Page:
Rime and reason
THIS year, the parsnips you serve up on Christmas Day will taste better than last year’s. So, too, will the carrots, Brussels sprouts and leeks. Why? The surprising answer is frost, which turns the starch in the vegetables into sugar. Recently, we have been blessed with several freezing nights—it was –7˚C in Hampshire last week, which, compared to the damp and mizzling warmth of last year, has been a boon to farmers.
Frost’s good work doesn’t stop there. Although fewer than 10% of the world’s plants are resistant to it, a good number of those make up the majority of our garden plants and all our native ones. Many of our fruit trees benefit from a period of cooling to enhance the following year’s fruiting.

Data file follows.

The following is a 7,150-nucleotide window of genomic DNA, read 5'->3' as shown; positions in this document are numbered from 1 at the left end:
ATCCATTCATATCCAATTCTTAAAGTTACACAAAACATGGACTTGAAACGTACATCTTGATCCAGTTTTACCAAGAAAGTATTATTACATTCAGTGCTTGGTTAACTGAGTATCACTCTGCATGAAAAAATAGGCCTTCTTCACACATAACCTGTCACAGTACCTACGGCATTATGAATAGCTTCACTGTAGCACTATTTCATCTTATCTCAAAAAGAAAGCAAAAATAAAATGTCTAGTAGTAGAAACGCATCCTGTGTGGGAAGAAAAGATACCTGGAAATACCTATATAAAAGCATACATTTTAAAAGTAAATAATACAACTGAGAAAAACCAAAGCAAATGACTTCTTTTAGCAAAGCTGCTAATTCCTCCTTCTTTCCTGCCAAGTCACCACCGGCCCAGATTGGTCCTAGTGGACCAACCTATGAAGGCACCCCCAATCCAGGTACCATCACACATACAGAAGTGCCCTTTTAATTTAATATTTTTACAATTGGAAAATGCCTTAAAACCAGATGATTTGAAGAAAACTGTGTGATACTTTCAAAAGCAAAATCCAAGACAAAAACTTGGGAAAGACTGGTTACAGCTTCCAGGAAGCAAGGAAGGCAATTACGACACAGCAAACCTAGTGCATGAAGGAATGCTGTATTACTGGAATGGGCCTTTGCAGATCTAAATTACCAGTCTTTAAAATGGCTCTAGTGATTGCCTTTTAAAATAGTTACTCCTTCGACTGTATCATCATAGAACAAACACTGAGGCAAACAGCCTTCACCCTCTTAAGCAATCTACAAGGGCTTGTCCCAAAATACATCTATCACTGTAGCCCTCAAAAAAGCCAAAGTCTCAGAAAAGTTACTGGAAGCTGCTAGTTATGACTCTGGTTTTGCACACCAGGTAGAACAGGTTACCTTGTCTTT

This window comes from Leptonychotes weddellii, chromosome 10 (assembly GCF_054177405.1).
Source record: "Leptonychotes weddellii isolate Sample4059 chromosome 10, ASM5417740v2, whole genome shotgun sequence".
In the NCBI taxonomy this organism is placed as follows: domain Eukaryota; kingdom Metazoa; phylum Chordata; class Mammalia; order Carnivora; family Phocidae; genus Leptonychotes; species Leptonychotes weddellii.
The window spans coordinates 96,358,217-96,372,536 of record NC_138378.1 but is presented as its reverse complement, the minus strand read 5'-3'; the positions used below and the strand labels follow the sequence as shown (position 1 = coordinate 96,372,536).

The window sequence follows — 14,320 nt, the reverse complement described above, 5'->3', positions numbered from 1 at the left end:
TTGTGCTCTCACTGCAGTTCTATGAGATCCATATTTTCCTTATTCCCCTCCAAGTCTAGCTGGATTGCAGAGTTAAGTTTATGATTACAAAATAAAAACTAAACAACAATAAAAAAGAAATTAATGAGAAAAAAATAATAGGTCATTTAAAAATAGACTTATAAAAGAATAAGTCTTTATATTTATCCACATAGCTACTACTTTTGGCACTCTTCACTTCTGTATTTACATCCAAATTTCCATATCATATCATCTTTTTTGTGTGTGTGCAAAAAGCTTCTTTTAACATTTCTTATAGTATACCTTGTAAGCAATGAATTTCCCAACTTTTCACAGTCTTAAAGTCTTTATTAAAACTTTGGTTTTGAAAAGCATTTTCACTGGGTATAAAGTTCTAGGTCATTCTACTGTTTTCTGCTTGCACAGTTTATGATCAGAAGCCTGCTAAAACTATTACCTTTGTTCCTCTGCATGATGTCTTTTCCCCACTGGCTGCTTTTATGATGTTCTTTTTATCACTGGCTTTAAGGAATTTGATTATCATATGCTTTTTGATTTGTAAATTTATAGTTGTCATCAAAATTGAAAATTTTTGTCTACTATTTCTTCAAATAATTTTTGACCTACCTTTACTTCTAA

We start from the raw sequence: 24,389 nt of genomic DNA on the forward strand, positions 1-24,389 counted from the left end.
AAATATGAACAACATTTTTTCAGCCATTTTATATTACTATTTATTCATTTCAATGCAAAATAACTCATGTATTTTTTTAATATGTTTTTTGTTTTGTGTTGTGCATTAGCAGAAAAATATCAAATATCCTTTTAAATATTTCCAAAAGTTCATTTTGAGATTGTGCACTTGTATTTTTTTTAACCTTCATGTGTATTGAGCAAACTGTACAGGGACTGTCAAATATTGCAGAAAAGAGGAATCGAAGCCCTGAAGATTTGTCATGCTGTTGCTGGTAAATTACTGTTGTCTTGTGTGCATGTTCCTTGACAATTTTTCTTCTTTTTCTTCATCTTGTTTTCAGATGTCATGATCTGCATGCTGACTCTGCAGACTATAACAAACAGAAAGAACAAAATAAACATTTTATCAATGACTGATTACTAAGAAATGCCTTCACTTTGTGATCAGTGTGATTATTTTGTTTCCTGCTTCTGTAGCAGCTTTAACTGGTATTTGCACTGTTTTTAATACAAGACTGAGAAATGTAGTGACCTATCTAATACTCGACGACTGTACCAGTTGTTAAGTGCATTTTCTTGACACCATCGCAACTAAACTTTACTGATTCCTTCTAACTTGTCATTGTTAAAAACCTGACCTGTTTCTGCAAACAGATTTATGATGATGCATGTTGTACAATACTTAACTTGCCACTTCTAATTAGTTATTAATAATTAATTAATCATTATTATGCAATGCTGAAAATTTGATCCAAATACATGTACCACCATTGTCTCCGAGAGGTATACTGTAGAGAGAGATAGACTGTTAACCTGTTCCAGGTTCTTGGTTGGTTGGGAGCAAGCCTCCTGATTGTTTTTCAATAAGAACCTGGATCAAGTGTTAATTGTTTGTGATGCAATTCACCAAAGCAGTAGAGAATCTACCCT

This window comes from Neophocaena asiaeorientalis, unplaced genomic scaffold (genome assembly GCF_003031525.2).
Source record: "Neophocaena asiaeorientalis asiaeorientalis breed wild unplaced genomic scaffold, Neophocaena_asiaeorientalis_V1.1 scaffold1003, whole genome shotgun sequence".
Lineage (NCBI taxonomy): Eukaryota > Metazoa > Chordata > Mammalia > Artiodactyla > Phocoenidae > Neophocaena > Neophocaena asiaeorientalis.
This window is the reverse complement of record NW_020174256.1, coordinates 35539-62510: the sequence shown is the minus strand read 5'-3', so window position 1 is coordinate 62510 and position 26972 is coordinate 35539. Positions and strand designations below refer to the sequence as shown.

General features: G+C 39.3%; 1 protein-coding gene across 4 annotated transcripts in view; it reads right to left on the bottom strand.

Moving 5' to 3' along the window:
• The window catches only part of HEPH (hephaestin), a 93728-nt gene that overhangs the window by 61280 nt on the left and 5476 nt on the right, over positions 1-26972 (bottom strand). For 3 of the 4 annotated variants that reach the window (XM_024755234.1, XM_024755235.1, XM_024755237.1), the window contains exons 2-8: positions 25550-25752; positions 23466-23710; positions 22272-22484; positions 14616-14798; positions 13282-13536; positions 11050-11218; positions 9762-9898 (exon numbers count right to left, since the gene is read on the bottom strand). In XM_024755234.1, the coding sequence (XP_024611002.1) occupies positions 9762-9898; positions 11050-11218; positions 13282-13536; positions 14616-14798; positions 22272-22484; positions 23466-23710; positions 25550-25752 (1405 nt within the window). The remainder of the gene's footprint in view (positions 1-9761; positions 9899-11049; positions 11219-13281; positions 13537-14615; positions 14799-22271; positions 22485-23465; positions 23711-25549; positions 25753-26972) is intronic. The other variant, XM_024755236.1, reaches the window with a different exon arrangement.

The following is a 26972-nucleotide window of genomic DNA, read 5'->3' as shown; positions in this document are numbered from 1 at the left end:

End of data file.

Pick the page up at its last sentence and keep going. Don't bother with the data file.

Frost is a great cleanser—it breaks up the soil and acts as a purgative on slugs, rats, mice, viruses and garden pests such as aphids and whitefly. Critically, a prolonged bout may hold back the march of the diseases destroying our beloved ash and oak trees.
Of course, freezing weather creates extra jobs for the farmers and mortal danger for many of our songbirds, but it has a vital role to play in the overall health of our countryside. MH